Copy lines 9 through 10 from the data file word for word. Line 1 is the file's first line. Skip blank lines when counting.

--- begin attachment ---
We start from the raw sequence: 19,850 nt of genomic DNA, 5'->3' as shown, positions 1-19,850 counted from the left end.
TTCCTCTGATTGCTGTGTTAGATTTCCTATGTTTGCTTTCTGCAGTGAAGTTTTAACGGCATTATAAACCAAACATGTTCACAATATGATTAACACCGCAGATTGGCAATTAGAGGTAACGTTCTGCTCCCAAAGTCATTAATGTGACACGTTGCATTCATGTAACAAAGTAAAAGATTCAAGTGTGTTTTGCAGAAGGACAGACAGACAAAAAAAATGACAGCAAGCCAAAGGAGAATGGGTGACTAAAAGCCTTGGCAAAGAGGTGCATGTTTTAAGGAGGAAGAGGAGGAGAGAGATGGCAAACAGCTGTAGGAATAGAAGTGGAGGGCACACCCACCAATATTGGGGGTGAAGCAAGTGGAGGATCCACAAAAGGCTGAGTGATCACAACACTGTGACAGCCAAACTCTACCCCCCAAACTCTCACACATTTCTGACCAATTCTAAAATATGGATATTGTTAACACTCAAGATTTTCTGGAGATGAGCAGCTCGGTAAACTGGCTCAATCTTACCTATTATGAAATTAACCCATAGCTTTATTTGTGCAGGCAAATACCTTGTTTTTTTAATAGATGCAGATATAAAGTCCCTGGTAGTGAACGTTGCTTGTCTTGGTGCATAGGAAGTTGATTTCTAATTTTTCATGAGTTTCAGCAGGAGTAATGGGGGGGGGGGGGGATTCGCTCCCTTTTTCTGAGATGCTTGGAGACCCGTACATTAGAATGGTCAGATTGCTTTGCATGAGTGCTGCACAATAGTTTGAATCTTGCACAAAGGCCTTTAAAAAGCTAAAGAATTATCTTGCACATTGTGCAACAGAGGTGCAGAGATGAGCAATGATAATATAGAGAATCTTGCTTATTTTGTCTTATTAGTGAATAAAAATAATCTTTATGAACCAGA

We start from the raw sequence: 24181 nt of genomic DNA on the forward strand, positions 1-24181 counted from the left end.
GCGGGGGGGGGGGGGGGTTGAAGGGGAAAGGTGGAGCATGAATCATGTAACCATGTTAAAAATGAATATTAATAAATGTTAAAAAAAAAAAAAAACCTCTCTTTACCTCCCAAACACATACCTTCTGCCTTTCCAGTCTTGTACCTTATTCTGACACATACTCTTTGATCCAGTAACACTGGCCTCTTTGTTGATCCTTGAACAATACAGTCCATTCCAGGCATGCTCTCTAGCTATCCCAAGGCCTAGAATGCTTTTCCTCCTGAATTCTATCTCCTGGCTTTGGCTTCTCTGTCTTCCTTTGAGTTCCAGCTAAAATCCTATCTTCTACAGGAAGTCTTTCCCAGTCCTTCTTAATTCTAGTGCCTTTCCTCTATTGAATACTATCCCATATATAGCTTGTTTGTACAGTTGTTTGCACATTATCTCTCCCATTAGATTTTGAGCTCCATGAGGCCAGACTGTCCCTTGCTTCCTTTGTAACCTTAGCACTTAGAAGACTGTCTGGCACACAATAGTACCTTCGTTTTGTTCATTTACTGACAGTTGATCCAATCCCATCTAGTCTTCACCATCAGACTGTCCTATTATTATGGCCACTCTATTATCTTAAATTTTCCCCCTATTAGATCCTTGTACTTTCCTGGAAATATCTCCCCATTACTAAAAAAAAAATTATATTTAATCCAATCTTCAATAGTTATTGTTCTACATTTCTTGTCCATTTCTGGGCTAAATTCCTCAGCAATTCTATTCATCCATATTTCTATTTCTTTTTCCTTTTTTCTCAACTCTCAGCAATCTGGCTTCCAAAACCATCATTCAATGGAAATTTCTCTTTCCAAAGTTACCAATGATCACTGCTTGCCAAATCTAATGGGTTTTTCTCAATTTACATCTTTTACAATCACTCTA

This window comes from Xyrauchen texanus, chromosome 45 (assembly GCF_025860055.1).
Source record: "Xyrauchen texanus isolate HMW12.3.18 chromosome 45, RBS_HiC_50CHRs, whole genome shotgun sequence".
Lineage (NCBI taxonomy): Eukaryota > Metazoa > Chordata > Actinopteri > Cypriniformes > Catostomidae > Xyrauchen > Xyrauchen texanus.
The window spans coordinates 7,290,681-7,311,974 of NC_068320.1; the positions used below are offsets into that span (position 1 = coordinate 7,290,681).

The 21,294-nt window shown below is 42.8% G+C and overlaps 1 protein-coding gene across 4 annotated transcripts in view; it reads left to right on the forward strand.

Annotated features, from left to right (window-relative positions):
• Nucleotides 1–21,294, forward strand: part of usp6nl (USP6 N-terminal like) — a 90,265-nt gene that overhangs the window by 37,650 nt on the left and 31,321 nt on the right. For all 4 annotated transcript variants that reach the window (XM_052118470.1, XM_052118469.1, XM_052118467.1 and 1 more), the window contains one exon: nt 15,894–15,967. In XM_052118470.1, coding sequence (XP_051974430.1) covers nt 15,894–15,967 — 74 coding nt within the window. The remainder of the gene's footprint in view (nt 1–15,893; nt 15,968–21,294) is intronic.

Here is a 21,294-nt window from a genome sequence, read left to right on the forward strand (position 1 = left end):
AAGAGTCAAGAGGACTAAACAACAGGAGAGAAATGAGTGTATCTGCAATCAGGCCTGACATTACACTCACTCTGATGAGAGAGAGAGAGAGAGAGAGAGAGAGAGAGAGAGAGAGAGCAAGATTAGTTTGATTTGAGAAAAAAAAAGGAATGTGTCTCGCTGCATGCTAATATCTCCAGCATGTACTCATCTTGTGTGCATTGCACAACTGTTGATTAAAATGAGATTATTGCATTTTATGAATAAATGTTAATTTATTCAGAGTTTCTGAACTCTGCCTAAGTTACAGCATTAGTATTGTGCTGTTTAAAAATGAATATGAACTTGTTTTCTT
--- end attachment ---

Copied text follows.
The 21,294-nt window shown below is 42.8% G+C and overlaps 1 protein-coding gene across 4 annotated transcripts in view; it reads left to right on the forward strand.

Annotated features, from left to right (window-relative positions):